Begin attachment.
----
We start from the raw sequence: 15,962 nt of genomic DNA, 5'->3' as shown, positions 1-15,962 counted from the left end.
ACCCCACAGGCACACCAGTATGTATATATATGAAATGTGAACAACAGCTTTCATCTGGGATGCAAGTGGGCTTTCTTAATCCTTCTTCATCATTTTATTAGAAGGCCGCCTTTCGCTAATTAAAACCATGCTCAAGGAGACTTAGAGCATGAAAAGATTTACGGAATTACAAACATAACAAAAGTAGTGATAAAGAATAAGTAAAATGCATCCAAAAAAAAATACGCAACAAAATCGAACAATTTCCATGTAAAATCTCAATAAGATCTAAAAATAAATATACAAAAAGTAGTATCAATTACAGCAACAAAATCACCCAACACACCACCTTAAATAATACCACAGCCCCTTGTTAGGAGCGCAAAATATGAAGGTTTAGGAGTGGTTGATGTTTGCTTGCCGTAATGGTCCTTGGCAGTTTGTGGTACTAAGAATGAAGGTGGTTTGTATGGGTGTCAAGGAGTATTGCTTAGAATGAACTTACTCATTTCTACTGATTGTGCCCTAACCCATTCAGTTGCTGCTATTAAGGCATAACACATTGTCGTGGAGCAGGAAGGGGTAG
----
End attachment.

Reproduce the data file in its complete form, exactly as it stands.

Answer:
We start from the raw sequence: 15,962 nt of genomic DNA, 5'->3' as shown, positions 1-15,962 counted from the left end.
ACCCCACAGGCACACCAGTATGTATATATATGAAATGTGAACAACAGCTTTCATCTGGGATGCAAGTGGGCTTTCTTAATCCTTCTTCATCATTTTATTAGAAGGCCGCCTTTCGCTAATTAAAACCATGCTCAAGGAGACTTAGAGCATGAAAAGATTTACGGAATTACAAACATAACAAAAGTAGTGATAAAGAATAAGTAAAATGCATCCAAAAAAAAATACGCAACAAAATCGAACAATTTCCATGTAAAATCTCAATAAGATCTAAAAATAAATATACAAAAAGTAGTATCAATTACAGCAACAAAATCACCCAACACACCACCTTAAATAATACCACAGCCCCTTGTTAGGAGCGCAAAATATGAAGGTTTAGGAGTGGTTGATGTTTGCTTGCCGTAATGGTCCTTGGCAGTTTGTGGTACTAAGAATGAAGGTGGTTTGTATGGGTGTCAAGGAGTATTGCTTAGAATGAACTTACTCATTTCTACTGATTGTGCCCTAACCCATTCAGTTGCTGCTATTAAGGCATAACACATTGTCGTGGAGCAGGAAGGGGTAG